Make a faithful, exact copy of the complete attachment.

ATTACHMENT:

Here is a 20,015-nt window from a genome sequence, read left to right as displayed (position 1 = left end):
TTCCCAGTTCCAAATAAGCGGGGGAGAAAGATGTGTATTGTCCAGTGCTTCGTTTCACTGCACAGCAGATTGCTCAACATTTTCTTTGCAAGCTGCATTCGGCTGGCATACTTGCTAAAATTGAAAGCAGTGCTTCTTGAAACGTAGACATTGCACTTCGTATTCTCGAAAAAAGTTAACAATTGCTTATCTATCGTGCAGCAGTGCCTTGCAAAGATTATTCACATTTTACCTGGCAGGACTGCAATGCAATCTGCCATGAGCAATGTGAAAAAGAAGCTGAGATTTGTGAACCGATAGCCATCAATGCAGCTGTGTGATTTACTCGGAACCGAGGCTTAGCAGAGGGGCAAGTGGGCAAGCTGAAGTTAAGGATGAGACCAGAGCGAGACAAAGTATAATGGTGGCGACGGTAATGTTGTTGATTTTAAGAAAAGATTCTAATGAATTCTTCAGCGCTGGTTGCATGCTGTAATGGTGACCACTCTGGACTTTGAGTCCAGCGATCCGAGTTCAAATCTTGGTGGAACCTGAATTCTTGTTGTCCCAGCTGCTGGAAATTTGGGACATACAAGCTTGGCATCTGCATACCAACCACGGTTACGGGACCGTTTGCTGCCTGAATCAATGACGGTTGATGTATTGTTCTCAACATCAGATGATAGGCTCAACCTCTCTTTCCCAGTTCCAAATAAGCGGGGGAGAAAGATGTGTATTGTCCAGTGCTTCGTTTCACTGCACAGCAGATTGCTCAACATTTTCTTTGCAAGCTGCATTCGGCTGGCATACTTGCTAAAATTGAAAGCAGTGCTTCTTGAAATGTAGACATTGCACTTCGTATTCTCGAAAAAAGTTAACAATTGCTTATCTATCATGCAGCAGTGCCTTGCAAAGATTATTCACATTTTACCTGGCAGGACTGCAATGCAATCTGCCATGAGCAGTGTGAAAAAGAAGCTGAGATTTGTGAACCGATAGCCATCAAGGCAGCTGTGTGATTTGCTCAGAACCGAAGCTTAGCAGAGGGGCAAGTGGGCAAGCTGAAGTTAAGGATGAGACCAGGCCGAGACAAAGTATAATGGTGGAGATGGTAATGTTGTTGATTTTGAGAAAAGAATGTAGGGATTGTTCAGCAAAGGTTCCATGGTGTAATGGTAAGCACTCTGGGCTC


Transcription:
Here is a 20,015-nt window from a genome sequence, read left to right as displayed (position 1 = left end):
TTCCCAGTTCCAAATAAGCGGGGGAGAAAGATGTGTATTGTCCAGTGCTTCGTTTCACTGCACAGCAGATTGCTCAACATTTTCTTTGCAAGCTGCATTCGGCTGGCATACTTGCTAAAATTGAAAGCAGTGCTTCTTGAAACGTAGACATTGCACTTCGTATTCTCGAAAAAAGTTAACAATTGCTTATCTATCGTGCAGCAGTGCCTTGCAAAGATTATTCACATTTTACCTGGCAGGACTGCAATGCAATCTGCCATGAGCAATGTGAAAAAGAAGCTGAGATTTGTGAACCGATAGCCATCAATGCAGCTGTGTGATTTACTCGGAACCGAGGCTTAGCAGAGGGGCAAGTGGGCAAGCTGAAGTTAAGGATGAGACCAGAGCGAGACAAAGTATAATGGTGGCGACGGTAATGTTGTTGATTTTAAGAAAAGATTCTAATGAATTCTTCAGCGCTGGTTGCATGCTGTAATGGTGACCACTCTGGACTTTGAGTCCAGCGATCCGAGTTCAAATCTTGGTGGAACCTGAATTCTTGTTGTCCCAGCTGCTGGAAATTTGGGACATACAAGCTTGGCATCTGCATACCAACCACGGTTACGGGACCGTTTGCTGCCTGAATCAATGACGGTTGATGTATTGTTCTCAACATCAGATGATAGGCTCAACCTCTCTTTCCCAGTTCCAAATAAGCGGGGGAGAAAGATGTGTATTGTCCAGTGCTTCGTTTCACTGCACAGCAGATTGCTCAACATTTTCTTTGCAAGCTGCATTCGGCTGGCATACTTGCTAAAATTGAAAGCAGTGCTTCTTGAAATGTAGACATTGCACTTCGTATTCTCGAAAAAAGTTAACAATTGCTTATCTATCATGCAGCAGTGCCTTGCAAAGATTATTCACATTTTACCTGGCAGGACTGCAATGCAATCTGCCATGAGCAGTGTGAAAAAGAAGCTGAGATTTGTGAACCGATAGCCATCAAGGCAGCTGTGTGATTTGCTCAGAACCGAAGCTTAGCAGAGGGGCAAGTGGGCAAGCTGAAGTTAAGGATGAGACCAGGCCGAGACAAAGTATAATGGTGGAGATGGTAATGTTGTTGATTTTGAGAAAAGAATGTAGGGATTGTTCAGCAAAGGTTCCATGGTGTAATGGTAAGCACTCTGGGCTC